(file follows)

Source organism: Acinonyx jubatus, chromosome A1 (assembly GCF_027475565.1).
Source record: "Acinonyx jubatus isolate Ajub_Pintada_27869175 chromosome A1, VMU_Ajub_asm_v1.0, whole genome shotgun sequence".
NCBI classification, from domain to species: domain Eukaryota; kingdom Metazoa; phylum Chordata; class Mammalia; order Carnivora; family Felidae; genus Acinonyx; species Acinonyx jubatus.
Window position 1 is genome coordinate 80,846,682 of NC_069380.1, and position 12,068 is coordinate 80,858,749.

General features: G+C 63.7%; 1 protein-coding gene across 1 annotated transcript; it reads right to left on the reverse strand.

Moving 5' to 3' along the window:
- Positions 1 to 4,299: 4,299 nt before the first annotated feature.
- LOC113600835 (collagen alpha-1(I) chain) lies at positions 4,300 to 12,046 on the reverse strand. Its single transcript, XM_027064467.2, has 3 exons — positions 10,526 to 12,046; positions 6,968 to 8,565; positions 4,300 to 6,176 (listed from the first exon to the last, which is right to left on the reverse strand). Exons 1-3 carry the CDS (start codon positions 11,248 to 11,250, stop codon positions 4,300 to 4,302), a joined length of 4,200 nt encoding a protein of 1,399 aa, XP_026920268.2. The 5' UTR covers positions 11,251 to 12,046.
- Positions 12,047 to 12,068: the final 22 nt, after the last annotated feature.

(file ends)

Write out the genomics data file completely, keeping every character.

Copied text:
Source organism: Acinonyx jubatus, chromosome A1 (assembly GCF_027475565.1).
Source record: "Acinonyx jubatus isolate Ajub_Pintada_27869175 chromosome A1, VMU_Ajub_asm_v1.0, whole genome shotgun sequence".
NCBI classification, from domain to species: domain Eukaryota; kingdom Metazoa; phylum Chordata; class Mammalia; order Carnivora; family Felidae; genus Acinonyx; species Acinonyx jubatus.
Window position 1 is genome coordinate 80,846,682 of NC_069380.1, and position 12,068 is coordinate 80,858,749.

General features: G+C 63.7%; 1 protein-coding gene across 1 annotated transcript; it reads right to left on the reverse strand.

Moving 5' to 3' along the window:
- Positions 1 to 4,299: 4,299 nt before the first annotated feature.
- LOC113600835 (collagen alpha-1(I) chain) lies at positions 4,300 to 12,046 on the reverse strand. Its single transcript, XM_027064467.2, has 3 exons — positions 10,526 to 12,046; positions 6,968 to 8,565; positions 4,300 to 6,176 (listed from the first exon to the last, which is right to left on the reverse strand). Exons 1-3 carry the CDS (start codon positions 11,248 to 11,250, stop codon positions 4,300 to 4,302), a joined length of 4,200 nt encoding a protein of 1,399 aa, XP_026920268.2. The 5' UTR covers positions 11,251 to 12,046.
- Positions 12,047 to 12,068: the final 22 nt, after the last annotated feature.